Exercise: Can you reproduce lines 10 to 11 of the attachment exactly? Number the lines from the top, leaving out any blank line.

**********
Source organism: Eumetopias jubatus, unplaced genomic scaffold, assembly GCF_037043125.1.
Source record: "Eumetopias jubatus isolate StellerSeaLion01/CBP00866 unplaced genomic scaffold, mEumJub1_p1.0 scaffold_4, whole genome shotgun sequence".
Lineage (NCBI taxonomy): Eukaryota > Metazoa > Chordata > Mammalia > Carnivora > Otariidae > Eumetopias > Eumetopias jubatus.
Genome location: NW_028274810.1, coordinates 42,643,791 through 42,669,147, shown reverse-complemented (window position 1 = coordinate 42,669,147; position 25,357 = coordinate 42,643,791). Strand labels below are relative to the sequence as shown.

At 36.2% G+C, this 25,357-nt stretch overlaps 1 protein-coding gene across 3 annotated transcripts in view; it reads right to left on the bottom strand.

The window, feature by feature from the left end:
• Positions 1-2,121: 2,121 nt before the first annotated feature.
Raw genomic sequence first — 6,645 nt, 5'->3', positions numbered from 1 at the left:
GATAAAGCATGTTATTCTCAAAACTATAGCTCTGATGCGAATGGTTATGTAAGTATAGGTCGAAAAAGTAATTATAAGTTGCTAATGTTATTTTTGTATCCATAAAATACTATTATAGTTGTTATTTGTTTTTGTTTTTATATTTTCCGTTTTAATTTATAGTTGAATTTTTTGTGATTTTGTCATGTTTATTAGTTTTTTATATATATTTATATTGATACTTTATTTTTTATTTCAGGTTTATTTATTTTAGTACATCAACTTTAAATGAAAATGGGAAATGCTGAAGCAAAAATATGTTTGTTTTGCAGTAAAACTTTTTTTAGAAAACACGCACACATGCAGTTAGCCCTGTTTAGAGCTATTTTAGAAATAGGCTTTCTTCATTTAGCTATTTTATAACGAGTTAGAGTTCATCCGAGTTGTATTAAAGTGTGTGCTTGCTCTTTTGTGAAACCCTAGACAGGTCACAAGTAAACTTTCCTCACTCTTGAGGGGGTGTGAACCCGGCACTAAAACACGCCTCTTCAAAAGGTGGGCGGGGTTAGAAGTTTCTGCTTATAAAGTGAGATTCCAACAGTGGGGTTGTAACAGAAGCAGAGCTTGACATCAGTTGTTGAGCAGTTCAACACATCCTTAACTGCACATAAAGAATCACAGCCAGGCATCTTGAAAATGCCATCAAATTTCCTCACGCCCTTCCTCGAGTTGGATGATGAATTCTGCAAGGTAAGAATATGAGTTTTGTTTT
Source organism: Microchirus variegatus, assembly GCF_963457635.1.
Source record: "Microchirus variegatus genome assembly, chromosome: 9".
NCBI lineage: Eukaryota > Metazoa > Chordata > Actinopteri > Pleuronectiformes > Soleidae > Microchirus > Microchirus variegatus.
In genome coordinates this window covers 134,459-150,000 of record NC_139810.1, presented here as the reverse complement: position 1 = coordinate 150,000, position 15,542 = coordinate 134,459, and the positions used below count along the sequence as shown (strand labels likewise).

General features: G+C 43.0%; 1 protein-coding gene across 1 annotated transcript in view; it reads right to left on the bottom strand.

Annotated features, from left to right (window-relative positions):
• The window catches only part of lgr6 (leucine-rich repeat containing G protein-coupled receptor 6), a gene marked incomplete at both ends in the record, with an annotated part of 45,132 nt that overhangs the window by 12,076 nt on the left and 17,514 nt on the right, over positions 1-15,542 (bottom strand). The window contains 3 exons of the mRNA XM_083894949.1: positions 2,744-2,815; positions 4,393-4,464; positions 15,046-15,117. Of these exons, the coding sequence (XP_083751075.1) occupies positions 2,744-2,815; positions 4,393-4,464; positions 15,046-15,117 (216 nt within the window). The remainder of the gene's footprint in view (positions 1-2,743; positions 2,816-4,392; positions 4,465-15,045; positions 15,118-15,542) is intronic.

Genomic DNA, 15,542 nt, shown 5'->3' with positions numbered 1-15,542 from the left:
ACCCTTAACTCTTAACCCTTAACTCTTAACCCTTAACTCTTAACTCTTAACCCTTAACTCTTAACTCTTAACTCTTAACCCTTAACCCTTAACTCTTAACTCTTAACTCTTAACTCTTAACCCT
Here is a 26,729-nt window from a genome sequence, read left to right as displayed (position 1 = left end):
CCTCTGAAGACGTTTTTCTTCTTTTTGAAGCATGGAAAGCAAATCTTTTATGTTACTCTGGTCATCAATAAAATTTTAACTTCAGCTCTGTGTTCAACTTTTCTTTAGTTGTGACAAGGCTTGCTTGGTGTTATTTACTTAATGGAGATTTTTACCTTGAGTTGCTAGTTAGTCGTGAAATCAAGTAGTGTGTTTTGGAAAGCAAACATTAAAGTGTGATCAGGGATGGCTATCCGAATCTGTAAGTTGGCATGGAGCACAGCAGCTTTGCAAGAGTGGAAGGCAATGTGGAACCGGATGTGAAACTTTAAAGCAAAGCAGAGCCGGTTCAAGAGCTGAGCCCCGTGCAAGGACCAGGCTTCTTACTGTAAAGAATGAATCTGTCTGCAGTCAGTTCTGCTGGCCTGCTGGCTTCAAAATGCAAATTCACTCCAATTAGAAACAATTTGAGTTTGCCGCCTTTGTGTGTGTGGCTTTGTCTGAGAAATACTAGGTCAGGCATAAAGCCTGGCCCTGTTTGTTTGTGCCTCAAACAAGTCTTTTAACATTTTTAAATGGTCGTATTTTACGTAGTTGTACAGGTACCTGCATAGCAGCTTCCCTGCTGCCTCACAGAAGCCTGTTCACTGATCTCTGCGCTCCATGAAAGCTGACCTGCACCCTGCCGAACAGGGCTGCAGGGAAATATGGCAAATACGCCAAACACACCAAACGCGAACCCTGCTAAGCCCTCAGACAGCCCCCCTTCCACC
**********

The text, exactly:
Source organism: Microchirus variegatus, assembly GCF_963457635.1.
Source record: "Microchirus variegatus genome assembly, chromosome: 9".